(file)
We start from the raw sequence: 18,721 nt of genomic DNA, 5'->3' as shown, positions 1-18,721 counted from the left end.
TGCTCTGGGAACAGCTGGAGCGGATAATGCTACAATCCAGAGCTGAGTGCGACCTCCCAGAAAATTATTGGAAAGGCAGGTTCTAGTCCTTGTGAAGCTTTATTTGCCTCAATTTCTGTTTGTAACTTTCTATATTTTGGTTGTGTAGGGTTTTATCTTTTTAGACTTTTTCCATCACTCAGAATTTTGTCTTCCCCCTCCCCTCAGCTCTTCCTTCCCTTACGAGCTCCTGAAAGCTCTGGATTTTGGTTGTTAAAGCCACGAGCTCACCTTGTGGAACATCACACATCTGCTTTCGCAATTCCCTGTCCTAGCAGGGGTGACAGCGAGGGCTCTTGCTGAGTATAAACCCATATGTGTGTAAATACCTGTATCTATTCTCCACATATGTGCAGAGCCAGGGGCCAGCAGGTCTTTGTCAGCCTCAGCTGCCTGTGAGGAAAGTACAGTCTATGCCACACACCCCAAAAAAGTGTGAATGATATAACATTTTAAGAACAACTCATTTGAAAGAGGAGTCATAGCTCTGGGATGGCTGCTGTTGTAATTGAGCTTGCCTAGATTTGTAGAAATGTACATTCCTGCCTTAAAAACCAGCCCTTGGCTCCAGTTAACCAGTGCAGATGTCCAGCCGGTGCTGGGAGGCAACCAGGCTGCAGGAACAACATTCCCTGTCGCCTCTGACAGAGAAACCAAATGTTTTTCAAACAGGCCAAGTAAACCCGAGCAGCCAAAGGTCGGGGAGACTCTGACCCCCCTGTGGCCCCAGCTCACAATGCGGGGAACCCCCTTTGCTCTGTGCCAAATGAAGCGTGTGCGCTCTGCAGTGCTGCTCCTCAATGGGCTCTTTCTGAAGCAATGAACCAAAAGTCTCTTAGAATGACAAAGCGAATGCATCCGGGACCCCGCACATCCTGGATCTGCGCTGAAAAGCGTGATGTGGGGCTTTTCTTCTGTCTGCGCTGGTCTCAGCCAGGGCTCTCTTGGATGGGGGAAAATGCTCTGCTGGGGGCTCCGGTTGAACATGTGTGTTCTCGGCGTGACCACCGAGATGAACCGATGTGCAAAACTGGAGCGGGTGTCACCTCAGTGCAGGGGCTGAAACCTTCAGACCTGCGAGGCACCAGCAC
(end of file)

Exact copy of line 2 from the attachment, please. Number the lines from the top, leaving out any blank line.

TGCTCTGGGAACAGCTGGAGCGGATAATGCTACAATCCAGAGCTGAGTGCGACCTCCCAGAAAATTATTGGAAAGGCAGGTTCTAGTCCTTGTGAAGCTTTATTTGCCTCAATTTCTGTTTGTAACTTTCTATATTTTGGTTGTGTAGGGTTTTATCTTTTTAGACTTTTTCCATCACTCAGAATTTTGTCTTCCCCCTCCCCTCAGCTCTTCCTTCCCTTACGAGCTCCTGAAAGCTCTGGATTTTGGTTGTTAAAGCCACGAGCTCACCTTGTGGAACATCACACATCTGCTTTCGCAATTCCCTGTCCTAGCAGGGGTGACAGCGAGGGCTCTTGCTGAGTATAAACCCATATGTGTGTAAATACCTGTATCTATTCTCCACATATGTGCAGAGCCAGGGGCCAGCAGGTCTTTGTCAGCCTCAGCTGCCTGTGAGGAAAGTACAGTCTATGCCACACACCCCAAAAAAGTGTGAATGATATAACATTTTAAGAACAACTCATTTGAAAGAGGAGTCATAGCTCTGGGATGGCTGCTGTTGTAATTGAGCTTGCCTAGATTTGTAGAAATGTACATTCCTGCCTTAAAAACCAGCCCTTGGCTCCAGTTAACCAGTGCAGATGTCCAGCCGGTGCTGGGAGGCAACCAGGCTGCAGGAACAACATTCCCTGTCGCCTCTGACAGAGAAACCAAATGTTTTTCAAACAGGCCAAGTAAACCCGAGCAGCCAAAGGTCGGGGAGACTCTGACCCCCCTGTGGCCCCAGCTCACAATGCGGGGAACCCCCTTTGCTCTGTGCCAAATGAAGCGTGTGCGCTCTGCAGTGCTGCTCCTCAATGGGCTCTTTCTGAAGCAATGAACCAAAAGTCTCTTAGAATGACAAAGCGAATGCATCCGGGACCCCGCACATCCTGGATCTGCGCTGAAAAGCGTGATGTGGGGCTTTTCTTCTGTCTGCGCTGGTCTCAGCCAGGGCTCTCTTGGATGGGGGAAAATGCTCTGCTGGGGGCTCCGGTTGAACATGTGTGTTCTCGGCGTGACCACCGAGATGAACCGATGTGCAAAACTGGAGCGGGTGTCACCTCAGTGCAGGGGCTGAAACCTTCAGACCTGCGAGGCACCAGCAC